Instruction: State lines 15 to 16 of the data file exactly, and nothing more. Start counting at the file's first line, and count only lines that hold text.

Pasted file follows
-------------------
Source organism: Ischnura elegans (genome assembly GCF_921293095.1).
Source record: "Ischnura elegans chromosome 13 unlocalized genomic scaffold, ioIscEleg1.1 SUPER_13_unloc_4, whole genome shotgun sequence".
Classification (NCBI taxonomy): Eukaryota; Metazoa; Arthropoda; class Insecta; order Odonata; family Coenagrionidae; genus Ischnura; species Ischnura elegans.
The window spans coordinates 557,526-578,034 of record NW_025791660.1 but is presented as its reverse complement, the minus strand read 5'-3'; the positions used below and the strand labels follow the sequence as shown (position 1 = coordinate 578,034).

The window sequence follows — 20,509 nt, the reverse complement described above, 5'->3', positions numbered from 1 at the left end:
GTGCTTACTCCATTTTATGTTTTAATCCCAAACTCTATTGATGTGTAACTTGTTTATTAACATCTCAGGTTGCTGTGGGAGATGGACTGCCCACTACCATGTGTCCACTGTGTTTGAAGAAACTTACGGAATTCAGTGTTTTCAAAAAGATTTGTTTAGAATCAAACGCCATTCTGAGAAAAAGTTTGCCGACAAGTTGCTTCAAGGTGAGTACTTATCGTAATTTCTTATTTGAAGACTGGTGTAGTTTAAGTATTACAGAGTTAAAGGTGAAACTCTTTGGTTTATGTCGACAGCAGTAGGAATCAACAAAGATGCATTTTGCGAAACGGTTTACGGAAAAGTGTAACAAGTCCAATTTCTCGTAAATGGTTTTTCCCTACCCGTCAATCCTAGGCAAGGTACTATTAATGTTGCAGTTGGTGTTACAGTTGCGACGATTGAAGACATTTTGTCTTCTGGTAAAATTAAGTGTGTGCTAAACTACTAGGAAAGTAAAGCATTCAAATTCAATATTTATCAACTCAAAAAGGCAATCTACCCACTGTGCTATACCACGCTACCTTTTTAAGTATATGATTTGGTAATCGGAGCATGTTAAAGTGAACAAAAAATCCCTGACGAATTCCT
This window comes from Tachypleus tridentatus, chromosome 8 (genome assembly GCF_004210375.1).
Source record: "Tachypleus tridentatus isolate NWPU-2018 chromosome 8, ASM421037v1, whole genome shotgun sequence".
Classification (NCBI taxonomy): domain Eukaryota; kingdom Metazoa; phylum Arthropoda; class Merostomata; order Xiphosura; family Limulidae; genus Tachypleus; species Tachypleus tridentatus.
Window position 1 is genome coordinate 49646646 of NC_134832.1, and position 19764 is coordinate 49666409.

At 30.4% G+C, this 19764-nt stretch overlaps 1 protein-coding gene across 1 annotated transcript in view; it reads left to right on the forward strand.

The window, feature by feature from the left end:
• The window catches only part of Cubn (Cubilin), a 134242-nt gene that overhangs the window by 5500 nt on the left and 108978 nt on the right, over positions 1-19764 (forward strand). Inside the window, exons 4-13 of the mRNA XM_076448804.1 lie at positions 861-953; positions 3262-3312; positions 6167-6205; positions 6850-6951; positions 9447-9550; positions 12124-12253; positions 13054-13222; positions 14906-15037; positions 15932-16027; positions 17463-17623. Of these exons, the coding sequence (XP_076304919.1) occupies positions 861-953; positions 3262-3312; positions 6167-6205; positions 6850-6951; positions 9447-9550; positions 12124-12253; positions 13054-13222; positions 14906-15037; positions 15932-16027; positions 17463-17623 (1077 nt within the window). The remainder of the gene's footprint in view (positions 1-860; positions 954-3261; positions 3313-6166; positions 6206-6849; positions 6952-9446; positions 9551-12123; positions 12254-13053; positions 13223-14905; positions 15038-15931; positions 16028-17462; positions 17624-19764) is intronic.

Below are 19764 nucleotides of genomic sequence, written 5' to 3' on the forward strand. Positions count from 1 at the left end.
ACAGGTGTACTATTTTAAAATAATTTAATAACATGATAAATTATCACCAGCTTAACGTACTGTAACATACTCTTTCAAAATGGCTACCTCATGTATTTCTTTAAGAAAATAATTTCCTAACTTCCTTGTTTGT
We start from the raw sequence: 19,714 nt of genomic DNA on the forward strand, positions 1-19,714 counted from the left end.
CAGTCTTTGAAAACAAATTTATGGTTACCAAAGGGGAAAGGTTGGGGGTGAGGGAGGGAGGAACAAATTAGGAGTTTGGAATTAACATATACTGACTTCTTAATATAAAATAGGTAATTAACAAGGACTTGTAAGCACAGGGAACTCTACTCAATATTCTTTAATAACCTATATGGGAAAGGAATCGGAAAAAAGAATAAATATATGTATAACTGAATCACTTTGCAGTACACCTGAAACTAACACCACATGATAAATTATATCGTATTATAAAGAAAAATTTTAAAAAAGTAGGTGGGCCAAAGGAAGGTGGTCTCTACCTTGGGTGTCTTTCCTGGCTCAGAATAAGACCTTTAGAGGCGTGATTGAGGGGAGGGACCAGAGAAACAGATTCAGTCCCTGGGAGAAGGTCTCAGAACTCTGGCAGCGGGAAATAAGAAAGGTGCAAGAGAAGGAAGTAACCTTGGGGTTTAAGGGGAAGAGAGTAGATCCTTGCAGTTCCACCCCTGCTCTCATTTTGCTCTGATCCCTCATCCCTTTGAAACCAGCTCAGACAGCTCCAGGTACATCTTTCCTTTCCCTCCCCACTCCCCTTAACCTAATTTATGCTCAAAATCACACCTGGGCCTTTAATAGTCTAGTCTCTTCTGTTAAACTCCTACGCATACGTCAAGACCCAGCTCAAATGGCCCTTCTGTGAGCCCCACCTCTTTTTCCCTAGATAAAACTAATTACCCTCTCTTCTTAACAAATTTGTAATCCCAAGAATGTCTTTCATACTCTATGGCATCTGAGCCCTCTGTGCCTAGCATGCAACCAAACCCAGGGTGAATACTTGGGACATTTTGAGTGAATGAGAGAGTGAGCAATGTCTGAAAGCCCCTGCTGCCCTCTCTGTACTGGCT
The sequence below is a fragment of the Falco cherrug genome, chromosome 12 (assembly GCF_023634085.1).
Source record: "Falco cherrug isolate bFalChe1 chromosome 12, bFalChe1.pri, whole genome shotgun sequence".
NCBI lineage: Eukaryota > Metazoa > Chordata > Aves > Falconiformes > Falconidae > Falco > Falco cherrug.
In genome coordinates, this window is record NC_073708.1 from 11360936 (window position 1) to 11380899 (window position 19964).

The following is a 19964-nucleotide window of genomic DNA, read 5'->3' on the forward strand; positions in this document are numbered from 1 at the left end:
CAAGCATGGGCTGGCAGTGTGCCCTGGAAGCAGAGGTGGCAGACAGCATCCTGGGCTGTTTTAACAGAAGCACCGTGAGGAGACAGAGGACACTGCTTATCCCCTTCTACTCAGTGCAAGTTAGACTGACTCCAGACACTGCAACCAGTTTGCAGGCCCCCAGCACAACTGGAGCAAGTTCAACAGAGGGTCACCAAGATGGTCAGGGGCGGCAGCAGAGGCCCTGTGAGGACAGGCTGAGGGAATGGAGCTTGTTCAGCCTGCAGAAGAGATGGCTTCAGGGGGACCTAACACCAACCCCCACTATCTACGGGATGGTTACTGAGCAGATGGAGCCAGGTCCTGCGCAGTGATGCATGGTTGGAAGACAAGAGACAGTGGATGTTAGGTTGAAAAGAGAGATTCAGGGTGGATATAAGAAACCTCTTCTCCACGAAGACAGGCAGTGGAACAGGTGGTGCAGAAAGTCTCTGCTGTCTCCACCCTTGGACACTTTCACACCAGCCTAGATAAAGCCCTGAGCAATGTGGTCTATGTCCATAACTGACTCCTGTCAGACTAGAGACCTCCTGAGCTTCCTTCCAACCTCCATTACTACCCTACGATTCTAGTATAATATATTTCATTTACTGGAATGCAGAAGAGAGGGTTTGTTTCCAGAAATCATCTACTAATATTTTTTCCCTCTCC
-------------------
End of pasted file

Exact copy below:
ACAGGTGTACTATTTTAAAATAATTTAATAACATGATAAATTATCACCAGCTTAACGTACTGTAACATACTCTTTCAAAATGGCTACCTCATGTATTTCTTTAAGAAAATAATTTCCTAACTTCCTTGTTTGT
We start from the raw sequence: 19,714 nt of genomic DNA on the forward strand, positions 1-19,714 counted from the left end.